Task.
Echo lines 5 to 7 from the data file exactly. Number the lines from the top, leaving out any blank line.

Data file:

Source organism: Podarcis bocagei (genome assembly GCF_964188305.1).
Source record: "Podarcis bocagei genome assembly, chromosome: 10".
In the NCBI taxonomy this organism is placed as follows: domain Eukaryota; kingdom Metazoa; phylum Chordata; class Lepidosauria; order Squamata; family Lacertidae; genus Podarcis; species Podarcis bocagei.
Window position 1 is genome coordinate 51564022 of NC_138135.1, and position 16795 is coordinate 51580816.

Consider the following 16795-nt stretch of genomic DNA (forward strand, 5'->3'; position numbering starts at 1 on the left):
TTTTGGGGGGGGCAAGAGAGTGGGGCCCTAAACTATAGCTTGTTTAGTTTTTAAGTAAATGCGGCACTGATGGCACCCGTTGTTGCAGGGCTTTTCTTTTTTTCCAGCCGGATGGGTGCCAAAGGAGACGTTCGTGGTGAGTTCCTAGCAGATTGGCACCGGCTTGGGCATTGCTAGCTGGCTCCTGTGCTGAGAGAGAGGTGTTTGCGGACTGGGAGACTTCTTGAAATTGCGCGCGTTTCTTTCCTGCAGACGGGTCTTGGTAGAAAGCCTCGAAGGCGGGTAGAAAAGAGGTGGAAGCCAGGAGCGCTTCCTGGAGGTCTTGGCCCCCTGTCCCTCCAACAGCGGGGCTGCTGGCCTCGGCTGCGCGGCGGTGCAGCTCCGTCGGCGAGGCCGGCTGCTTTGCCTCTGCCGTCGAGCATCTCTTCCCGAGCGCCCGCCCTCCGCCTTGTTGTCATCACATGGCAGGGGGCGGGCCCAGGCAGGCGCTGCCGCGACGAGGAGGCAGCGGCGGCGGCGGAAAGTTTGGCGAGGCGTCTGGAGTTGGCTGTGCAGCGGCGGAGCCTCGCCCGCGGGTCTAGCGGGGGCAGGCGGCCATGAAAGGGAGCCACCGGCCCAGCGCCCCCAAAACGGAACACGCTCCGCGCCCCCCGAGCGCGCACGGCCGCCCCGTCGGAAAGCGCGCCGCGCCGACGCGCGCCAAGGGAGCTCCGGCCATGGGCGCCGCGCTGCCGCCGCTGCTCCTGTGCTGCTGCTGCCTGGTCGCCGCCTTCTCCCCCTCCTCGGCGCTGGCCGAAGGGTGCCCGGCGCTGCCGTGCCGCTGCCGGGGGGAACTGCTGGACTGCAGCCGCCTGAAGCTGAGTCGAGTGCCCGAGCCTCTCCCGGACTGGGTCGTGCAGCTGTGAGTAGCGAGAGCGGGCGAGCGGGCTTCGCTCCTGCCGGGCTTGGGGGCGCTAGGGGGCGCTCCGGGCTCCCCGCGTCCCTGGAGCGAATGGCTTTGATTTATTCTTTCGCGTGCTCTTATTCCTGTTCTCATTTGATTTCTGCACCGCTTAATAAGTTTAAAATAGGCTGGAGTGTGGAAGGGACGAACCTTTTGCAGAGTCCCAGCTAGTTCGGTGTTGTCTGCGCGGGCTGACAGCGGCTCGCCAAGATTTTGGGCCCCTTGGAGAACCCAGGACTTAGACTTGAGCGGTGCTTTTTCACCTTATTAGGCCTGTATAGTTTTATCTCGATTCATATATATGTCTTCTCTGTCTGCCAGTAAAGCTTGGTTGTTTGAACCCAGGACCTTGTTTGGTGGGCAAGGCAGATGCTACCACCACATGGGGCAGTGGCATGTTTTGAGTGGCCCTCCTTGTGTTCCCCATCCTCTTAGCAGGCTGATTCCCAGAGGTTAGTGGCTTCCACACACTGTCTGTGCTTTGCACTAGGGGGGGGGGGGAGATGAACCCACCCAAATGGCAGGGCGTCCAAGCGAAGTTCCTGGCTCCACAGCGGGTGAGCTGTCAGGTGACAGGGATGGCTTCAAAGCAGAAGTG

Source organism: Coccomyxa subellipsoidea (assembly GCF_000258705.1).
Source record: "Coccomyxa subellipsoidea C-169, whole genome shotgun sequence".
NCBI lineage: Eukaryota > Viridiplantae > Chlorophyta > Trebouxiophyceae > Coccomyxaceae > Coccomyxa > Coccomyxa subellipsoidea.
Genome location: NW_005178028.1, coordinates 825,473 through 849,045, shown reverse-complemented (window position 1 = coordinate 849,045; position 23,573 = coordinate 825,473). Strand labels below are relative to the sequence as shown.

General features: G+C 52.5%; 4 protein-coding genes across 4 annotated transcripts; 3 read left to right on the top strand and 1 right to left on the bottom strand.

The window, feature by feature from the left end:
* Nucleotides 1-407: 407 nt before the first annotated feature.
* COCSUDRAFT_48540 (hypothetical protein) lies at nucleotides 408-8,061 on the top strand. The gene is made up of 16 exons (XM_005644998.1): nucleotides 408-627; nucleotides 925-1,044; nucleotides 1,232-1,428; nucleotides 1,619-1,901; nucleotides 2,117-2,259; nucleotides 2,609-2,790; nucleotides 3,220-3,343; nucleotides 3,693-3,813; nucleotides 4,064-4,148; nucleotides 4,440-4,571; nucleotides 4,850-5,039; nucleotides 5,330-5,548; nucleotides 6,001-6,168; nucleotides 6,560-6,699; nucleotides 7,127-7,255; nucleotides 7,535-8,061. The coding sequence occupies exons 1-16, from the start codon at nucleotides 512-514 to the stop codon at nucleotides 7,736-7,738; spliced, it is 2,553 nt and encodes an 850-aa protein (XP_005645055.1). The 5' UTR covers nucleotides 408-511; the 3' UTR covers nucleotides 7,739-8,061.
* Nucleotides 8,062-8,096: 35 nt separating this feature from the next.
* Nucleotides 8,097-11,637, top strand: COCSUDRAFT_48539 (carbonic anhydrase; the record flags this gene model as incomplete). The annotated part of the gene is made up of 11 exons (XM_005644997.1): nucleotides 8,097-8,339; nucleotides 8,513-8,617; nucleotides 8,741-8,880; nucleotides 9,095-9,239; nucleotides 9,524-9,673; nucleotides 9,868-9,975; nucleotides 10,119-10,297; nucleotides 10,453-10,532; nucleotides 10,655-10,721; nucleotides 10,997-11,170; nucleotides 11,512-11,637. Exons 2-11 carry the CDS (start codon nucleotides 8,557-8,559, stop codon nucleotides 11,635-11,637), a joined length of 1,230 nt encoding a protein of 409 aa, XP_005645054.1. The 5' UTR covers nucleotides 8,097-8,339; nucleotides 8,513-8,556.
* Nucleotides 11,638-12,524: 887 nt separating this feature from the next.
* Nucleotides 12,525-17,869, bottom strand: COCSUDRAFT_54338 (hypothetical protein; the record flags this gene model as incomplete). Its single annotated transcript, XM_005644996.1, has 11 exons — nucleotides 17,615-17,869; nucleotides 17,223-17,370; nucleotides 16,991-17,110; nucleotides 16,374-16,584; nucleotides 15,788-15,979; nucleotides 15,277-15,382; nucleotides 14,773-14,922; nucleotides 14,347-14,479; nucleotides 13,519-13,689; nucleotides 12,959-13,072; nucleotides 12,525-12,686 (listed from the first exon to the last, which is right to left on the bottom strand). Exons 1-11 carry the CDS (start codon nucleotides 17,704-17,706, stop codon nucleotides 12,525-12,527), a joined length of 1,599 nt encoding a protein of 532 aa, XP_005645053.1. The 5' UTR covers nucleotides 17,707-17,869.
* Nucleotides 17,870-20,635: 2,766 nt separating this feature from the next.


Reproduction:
Consider the following 16795-nt stretch of genomic DNA (forward strand, 5'->3'; position numbering starts at 1 on the left):
TTTTGGGGGGGGCAAGAGAGTGGGGCCCTAAACTATAGCTTGTTTAGTTTTTAAGTAAATGCGGCACTGATGGCACCCGTTGTTGCAGGGCTTTTCTTTTTTTCCAGCCGGATGGGTGCCAAAGGAGACGTTCGTGGTGAGTTCCTAGCAGATTGGCACCGGCTTGGGCATTGCTAGCTGGCTCCTGTGCTGAGAGAGAGGTGTTTGCGGACTGGGAGACTTCTTGAAATTGCGCGCGTTTCTTTCCTGCAGACGGGTCTTGGTAGAAAGCCTCGAAGGCGGGTAGAAAAGAGGTGGAAGCCAGGAGCGCTTCCTGGAGGTCTTGGCCCCCTGTCCCTCCAACAGCGGGGCTGCTGGCCTCGGCTGCGCGGCGGTGCAGCTCCGTCGGCGAGGCCGGCTGCTTTGCCTCTGCCGTCGAGCATCTCTTCCCGAGCGCCCGCCCTCCGCCTTGTTGTCATCACATGGCAGGGGGCGGGCCCAGGCAGGCGCTGCCGCGACGAGGAGGCAGCGGCGGCGGCGGAAAGTTTGGCGAGGCGTCTGGAGTTGGCTGTGCAGCGGCGGAGCCTCGCCCGCGGGTCTAGCGGGGGCAGGCGGCCATGAAAGGGAGCCACCGGCCCAGCGCCCCCAAAACGGAACACGCTCCGCGCCCCCCGAGCGCGCACGGCCGCCCCGTCGGAAAGCGCGCCGCGCCGACGCGCGCCAAGGGAGCTCCGGCCATGGGCGCCGCGCTGCCGCCGCTGCTCCTGTGCTGCTGCTGCCTGGTCGCCGCCTTCTCCCCCTCCTCGGCGCTGGCCGAAGGGTGCCCGGCGCTGCCGTGCCGCTGCCGGGGGGAACTGCTGGACTGCAGCCGCCTGAAGCTGAGTCGAGTGCCCGAGCCTCTCCCGGACTGGGTCGTGCAGCTGTGAGTAGCGAGAGCGGGCGAGCGGGCTTCGCTCCTGCCGGGCTTGGGGGCGCTAGGGGGCGCTCCGGGCTCCCCGCGTCCCTGGAGCGAATGGCTTTGATTTATTCTTTCGCGTGCTCTTATTCCTGTTCTCATTTGATTTCTGCACCGCTTAATAAGTTTAAAATAGGCTGGAGTGTGGAAGGGACGAACCTTTTGCAGAGTCCCAGCTAGTTCGGTGTTGTCTGCGCGGGCTGACAGCGGCTCGCCAAGATTTTGGGCCCCTTGGAGAACCCAGGACTTAGACTTGAGCGGTGCTTTTTCACCTTATTAGGCCTGTATAGTTTTATCTCGATTCATATATATGTCTTCTCTGTCTGCCAGTAAAGCTTGGTTGTTTGAACCCAGGACCTTGTTTGGTGGGCAAGGCAGATGCTACCACCACATGGGGCAGTGGCATGTTTTGAGTGGCCCTCCTTGTGTTCCCCATCCTCTTAGCAGGCTGATTCCCAGAGGTTAGTGGCTTCCACACACTGTCTGTGCTTTGCACTAGGGGGGGGGGGGAGATGAACCCACCCAAATGGCAGGGCGTCCAAGCGAAGTTCCTGGCTCCACAGCGGGTGAGCTGTCAGGTGACAGGGATGGCTTCAAAGCAGAAGTG

Source organism: Coccomyxa subellipsoidea (assembly GCF_000258705.1).